The good ol’ hockey game…

20 03 2010

Written: February 24th 2010

Today I had a revelation: sitting in my chair, reading a fictional novel by the bright sunlight streaming through my window, I realized that electricity had only been in use by humans for about a century. As I was contemplating this, and the sheer technological advancement of the last century, I heard a cheer go up from the 300 people around me. Surprised, I looked up, and saw that the first goal had been scored against Russia in the Olympics. ‘Oh right,’ I think to myself, ‘it’s 4:40pm, the hockey is on.’ Pressing the buttons on my armrest, I change the T.V. in front of me to the big game, and glance out my window through the clouds to admire the glacier-topped mountains thirty-five thousand feet below me. My ears pop as the captain announces the weather in the city where I will be landing shortly, and I try to imagine how mind-blowing this situation might be for someone who was born in the 1880s rather than 1980s.

In this day and age, when we talk about ‘development’, we never stop to consider that we ourselves are developing at a remarkable rate of change, and that any nation who didn’t begin their ascent with the affluence and influence that countries such as Great Britain…*GOAL!* …or France, or even Russia, I suppose (although we’re still beating them in hockey) started with, who is still keeping up with us in terms of economic prosperity and social development indicators must be a great nation indeed. It is mind-blowing to consider that whole countries are simply skipping points of technological development which we underwent, such as landline telephones, and jumping straight into portable internet phones – The UN is projecting over 5 billion cell phone accounts, over 1 billion of which are broadband accounts also, by the end of 2010. This is mind-boggling, considering the current population of the planet.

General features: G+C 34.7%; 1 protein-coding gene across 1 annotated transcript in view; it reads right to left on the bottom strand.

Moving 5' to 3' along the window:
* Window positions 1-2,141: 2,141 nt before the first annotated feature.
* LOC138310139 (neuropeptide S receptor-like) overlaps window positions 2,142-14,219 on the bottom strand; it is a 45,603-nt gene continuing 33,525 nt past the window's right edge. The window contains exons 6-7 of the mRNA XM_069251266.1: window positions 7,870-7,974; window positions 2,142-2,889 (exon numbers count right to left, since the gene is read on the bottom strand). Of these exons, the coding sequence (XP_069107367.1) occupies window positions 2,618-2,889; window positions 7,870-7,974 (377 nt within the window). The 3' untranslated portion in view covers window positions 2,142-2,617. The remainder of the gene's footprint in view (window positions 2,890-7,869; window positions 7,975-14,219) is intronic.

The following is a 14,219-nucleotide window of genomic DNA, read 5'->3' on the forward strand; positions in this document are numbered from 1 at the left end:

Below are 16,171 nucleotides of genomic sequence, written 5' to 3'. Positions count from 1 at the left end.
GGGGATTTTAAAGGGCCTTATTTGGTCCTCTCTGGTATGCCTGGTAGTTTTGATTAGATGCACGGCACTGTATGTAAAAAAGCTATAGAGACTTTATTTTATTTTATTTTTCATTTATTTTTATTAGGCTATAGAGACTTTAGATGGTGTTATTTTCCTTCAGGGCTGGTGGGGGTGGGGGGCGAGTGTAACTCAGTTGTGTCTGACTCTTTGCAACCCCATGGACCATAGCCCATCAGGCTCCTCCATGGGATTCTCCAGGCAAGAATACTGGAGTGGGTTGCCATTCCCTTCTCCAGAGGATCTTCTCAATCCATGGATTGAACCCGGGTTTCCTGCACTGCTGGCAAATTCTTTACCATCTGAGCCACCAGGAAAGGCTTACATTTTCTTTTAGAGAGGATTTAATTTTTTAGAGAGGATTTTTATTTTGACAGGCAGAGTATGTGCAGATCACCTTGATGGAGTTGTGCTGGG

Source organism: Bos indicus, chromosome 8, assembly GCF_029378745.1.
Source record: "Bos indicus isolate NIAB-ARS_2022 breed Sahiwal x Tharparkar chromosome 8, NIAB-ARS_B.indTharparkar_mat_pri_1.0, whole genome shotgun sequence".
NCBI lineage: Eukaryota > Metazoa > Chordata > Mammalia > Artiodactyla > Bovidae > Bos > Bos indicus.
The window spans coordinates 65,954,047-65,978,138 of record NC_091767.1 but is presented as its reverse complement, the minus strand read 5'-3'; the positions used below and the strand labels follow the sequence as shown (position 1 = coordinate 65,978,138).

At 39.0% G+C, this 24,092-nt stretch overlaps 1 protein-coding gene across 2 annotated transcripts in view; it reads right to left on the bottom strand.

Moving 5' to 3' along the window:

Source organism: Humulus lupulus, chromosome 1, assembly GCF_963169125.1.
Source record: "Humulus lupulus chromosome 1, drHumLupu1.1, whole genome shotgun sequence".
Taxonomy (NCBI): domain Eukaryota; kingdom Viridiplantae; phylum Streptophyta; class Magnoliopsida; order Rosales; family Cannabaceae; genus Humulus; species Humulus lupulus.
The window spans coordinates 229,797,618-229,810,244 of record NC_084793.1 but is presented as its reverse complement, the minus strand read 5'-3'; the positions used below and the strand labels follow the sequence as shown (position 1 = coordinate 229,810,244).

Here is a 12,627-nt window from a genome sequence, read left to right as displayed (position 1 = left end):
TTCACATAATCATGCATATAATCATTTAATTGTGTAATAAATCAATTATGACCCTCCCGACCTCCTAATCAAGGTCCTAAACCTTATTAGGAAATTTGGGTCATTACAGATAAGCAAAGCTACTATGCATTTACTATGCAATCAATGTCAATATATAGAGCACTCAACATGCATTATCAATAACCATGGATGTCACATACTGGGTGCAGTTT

There is something remarkable and empowering about being on a plane full of cheering Canadians while the national men’s hockey team battles for a medal forty-thousand feet below and 400 kms away.

– Sarah Topps

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